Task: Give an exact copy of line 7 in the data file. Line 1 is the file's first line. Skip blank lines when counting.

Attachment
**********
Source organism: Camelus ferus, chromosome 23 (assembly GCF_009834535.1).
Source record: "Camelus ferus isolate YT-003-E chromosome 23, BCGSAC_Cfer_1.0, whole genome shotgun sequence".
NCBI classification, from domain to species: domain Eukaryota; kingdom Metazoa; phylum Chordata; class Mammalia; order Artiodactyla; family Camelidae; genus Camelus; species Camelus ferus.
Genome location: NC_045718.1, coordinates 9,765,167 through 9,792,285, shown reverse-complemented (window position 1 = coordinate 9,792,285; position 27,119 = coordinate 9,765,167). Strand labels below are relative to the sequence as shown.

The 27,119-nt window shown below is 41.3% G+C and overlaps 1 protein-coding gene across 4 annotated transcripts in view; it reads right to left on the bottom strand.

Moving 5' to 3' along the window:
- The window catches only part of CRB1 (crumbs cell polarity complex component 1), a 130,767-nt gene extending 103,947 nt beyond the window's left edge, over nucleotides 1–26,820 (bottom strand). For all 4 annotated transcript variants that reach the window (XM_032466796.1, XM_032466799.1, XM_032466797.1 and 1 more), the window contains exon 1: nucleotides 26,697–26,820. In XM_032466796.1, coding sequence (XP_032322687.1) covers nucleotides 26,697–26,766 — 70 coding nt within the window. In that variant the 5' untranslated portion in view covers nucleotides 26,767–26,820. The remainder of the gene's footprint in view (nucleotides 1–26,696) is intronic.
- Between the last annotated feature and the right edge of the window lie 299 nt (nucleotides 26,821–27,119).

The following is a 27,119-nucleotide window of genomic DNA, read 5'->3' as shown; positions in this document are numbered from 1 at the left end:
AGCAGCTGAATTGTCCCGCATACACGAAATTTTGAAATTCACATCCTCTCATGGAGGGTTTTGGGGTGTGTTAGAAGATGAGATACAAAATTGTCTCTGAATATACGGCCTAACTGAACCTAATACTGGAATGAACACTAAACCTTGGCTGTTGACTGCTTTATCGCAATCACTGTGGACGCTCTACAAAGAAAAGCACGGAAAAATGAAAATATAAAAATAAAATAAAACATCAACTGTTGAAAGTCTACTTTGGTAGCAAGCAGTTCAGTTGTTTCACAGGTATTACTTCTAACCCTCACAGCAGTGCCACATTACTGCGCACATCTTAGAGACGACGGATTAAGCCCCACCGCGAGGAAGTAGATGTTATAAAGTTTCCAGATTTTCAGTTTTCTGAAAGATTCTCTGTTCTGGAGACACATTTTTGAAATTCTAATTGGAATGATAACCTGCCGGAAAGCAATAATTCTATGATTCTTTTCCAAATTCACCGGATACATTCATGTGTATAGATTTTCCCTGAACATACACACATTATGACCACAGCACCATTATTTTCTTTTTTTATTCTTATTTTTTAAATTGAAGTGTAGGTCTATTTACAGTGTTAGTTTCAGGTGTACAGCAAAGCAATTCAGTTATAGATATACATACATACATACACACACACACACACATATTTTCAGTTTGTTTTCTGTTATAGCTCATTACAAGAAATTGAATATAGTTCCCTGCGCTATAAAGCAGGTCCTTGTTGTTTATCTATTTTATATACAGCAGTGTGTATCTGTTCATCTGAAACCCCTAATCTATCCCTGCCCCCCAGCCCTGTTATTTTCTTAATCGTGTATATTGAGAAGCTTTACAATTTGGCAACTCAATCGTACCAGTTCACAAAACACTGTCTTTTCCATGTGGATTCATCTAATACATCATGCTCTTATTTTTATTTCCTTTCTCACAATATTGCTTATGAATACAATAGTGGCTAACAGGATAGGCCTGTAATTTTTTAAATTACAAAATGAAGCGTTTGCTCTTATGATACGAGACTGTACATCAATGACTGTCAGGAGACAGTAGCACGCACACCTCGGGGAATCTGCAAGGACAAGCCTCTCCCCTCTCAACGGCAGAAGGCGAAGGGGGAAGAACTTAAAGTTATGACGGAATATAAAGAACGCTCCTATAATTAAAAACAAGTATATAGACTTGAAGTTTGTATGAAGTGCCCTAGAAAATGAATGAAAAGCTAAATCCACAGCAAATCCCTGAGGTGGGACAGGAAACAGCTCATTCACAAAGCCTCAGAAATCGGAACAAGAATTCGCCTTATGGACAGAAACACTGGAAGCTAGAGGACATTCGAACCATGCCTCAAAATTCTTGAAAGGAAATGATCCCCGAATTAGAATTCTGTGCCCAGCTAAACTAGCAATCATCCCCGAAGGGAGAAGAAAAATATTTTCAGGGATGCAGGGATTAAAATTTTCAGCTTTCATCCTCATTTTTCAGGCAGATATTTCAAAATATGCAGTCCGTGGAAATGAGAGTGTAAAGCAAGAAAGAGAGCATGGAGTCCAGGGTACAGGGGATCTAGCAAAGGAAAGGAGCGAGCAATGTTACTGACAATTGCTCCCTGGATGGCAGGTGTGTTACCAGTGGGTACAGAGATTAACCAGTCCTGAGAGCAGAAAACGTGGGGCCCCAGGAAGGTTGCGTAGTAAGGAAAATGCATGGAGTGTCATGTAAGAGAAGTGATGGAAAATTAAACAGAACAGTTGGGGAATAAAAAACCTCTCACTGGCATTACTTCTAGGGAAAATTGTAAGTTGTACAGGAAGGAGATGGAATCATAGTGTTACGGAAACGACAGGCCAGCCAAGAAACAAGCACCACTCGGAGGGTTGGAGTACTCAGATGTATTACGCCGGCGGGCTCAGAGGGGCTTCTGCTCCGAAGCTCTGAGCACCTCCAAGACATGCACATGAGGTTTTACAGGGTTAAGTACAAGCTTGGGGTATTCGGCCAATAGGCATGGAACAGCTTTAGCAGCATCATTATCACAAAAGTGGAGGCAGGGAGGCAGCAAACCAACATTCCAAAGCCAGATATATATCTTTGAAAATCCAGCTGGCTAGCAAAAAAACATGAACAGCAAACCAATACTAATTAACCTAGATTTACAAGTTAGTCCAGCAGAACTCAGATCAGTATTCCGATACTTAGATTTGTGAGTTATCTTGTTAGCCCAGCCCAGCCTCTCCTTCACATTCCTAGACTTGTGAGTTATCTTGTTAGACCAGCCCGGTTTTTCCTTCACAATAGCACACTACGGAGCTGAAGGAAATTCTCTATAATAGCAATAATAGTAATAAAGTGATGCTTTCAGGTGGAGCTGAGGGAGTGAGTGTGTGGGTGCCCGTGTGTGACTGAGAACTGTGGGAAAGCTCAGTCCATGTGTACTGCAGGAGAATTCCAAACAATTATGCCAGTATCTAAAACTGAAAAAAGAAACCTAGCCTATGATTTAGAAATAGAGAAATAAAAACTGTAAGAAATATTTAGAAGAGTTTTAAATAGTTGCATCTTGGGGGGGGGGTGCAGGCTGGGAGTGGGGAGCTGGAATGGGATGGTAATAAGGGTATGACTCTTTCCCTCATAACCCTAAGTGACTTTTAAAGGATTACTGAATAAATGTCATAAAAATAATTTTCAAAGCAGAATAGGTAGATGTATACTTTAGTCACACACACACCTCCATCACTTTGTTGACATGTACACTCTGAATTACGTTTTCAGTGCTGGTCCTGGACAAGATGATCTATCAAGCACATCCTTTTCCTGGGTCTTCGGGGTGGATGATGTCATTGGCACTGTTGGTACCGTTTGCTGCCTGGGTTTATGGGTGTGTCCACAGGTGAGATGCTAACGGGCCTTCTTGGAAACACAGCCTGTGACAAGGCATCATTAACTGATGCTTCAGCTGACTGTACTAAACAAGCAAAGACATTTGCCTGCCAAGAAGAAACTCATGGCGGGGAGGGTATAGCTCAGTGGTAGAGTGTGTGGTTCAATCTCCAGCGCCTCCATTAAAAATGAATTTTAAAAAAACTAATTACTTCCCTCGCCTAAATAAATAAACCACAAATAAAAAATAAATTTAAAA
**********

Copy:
- The window catches only part of CRB1 (crumbs cell polarity complex component 1), a 130,767-nt gene extending 103,947 nt beyond the window's left edge, over nucleotides 1–26,820 (bottom strand). For all 4 annotated transcript variants that reach the window (XM_032466796.1, XM_032466799.1, XM_032466797.1 and 1 more), the window contains exon 1: nucleotides 26,697–26,820. In XM_032466796.1, coding sequence (XP_032322687.1) covers nucleotides 26,697–26,766 — 70 coding nt within the window. In that variant the 5' untranslated portion in view covers nucleotides 26,767–26,820. The remainder of the gene's footprint in view (nucleotides 1–26,696) is intronic.